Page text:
Even in the confines of Chesapeake Bay, the contribution of human waste from recreational boaters during the summer months is akin to a speck of fly $hit in a mountain of pepper. It's purely political and always has been. Also, you must keep in mind that that waters of Chesapeake and Delaware bays look the same during the dead of winter. Gee, kinda makes you wonder where all that crap is coming from, doesn't it?
The two places that I can truly say have benefited from holding tank laws are Boot Key Harbor in the lower Florida Keys, and Solomons Island Harbor in the lower Patuxent River in Maryland. As Solomons Harbor increased in popularity back in the early 1980s, huge number of sailboats began spending more and more time on the hook there, and nearly all were dumping the tanks at night. By morning the odoriferous waft from the harbor became horrendous. It only took a couple weeks of strict enforcement to eliminate the stench and the harbor returned to it's prior, retched water state within a couple months.
In Marathon's Book Key Harbor, where boats are stacked up like cordwood during the winter months, the pristine, turquoise waters eventually turned slate gray, the turtle grass began to die, lobsters disappeared, fishing went to Hell, and the water smelled just awful. The city took over the marina, two large pumpout boats went into full-time operation, and every boat in the harbor was pumped out on a weekly basis. Enforcement of Y-valve regulations became very strict, and two years later the harbor, while not fully recovered, looks pretty darned good. Underwater visibility at the City Dock was about 6-feet when I left there last March.
Unfortunately, the unabated discharges by outdated municipal wastewater treatment plants, agricultural and industrial discharges and other lesser sources, has severely effected our oceans, and has been for decades. It's the out of sight - out of mind mentality that people in general have, and politicians thrive upon, that created this problem in the first place. It's the "If we can't see it, feel it, or smell it, then it doesn't exist" at least in their minds. Therefore, it's not a problem. Doesn't anyone ever wonder who the idiot was that first dreamed up wastewater treatment plants got into his mind that if we put this stuff in the water it won't hurt anything. I'm not just talking about human waste, I mean anything.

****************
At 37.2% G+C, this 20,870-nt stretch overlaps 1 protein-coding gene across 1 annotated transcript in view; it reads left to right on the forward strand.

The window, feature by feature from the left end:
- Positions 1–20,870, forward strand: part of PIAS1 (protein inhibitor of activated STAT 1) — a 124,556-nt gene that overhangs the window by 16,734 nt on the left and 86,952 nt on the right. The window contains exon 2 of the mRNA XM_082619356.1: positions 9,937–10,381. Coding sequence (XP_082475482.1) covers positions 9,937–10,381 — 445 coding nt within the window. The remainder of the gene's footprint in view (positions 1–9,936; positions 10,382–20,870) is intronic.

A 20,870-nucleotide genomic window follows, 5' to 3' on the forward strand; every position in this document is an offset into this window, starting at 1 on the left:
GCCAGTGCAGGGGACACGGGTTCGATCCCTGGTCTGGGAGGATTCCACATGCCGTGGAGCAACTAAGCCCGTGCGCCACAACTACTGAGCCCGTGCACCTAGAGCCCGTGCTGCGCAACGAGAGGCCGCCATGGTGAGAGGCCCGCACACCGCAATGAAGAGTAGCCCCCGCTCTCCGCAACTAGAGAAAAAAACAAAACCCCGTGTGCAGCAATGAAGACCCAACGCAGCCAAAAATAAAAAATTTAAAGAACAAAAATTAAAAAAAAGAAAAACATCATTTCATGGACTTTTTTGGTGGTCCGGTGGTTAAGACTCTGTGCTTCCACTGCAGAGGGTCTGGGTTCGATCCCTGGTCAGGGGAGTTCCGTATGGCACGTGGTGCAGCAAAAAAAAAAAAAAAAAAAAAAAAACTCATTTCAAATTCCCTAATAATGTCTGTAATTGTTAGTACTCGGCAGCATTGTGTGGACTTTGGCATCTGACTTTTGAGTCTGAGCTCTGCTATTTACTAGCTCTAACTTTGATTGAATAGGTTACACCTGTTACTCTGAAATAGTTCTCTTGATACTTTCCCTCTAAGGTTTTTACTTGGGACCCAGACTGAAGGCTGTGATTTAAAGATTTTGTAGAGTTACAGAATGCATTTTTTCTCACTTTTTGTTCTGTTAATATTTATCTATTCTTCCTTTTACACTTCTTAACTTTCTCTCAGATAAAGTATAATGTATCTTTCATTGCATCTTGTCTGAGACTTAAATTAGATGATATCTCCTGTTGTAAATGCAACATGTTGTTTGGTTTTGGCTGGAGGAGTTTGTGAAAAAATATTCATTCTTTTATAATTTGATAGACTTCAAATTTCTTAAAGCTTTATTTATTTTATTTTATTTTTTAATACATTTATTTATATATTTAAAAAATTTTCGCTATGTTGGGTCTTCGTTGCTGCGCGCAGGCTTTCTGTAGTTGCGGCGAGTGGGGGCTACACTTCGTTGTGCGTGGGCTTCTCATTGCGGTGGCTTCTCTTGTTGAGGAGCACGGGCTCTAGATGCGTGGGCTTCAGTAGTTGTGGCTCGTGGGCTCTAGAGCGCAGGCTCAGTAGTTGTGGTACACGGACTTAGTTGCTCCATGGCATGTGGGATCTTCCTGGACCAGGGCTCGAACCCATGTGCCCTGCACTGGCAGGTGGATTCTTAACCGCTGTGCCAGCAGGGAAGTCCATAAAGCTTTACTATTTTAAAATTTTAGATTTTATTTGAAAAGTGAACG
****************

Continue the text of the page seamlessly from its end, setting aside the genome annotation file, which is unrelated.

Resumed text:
For years Dupont was allowed to dump their chemical wastes offshore and did so just 12 miles out from the mouth of Delaware Bay. At least two major municipalities on the east coast hauled their trash offshore on strings of barges and bulldozed it overboard. Why do you think all that medical waste, syringes, etc..., washed up on the Jersey Shore for decades. At first the feds tried to blame the syringes on junkies tossing their syringes into the rivers, but that was never the case. Junkies don't dispose of syringes - they use them until they're no longer useable.
When will people learn that you cannot continue to dump crap in the water, water that they drink, obtain food from and use recreationally? As far as most people are concerned, they totally believe everything in the world is disposable. Cellular phones, TVs, microwave ovens, cars, trucks, busses, diapers, paper, you name it - even boats. I guess that's why some folks now think it's perfectly acceptable to consume what is referred to as "recycled water." Think about that the next time you turn on the spigot supplying your drinking water.